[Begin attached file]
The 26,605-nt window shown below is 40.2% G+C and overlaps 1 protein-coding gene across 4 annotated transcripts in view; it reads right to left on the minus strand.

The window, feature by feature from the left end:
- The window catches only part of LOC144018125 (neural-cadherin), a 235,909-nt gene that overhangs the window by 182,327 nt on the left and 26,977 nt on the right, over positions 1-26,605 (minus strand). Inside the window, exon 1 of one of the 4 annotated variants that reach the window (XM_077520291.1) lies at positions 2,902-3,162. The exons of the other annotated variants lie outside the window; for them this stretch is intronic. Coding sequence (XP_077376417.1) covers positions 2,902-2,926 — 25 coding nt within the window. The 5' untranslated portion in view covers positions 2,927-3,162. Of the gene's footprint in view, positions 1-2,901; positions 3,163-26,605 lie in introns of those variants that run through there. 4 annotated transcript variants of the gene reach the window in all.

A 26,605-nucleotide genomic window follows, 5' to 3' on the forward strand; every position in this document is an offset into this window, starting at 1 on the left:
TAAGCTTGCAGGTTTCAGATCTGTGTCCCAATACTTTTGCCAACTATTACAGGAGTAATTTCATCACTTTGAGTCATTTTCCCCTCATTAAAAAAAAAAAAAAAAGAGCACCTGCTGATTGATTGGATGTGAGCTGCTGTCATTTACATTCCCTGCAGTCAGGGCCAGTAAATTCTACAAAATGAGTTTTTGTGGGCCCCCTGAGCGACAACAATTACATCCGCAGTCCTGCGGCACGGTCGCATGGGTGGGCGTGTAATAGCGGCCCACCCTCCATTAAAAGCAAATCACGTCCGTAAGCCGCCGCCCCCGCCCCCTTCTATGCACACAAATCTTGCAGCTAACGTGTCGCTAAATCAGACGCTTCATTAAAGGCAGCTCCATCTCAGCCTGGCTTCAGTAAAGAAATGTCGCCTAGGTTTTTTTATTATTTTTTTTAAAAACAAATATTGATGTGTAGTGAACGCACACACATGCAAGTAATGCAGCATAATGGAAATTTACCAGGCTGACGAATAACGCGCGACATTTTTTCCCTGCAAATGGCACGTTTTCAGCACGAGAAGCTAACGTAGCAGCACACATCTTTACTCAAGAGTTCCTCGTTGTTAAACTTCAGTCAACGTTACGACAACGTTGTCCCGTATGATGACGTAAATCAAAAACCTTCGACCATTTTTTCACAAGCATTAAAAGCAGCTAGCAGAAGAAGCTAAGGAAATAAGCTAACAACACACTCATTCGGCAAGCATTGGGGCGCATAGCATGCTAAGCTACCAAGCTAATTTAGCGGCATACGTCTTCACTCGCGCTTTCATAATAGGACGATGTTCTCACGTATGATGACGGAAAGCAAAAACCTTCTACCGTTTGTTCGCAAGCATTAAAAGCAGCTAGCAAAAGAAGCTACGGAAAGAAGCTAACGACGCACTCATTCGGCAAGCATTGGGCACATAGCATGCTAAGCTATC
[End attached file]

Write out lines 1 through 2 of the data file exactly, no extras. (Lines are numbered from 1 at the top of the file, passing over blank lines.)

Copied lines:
The 26,605-nt window shown below is 40.2% G+C and overlaps 1 protein-coding gene across 4 annotated transcripts in view; it reads right to left on the minus strand.

The window, feature by feature from the left end: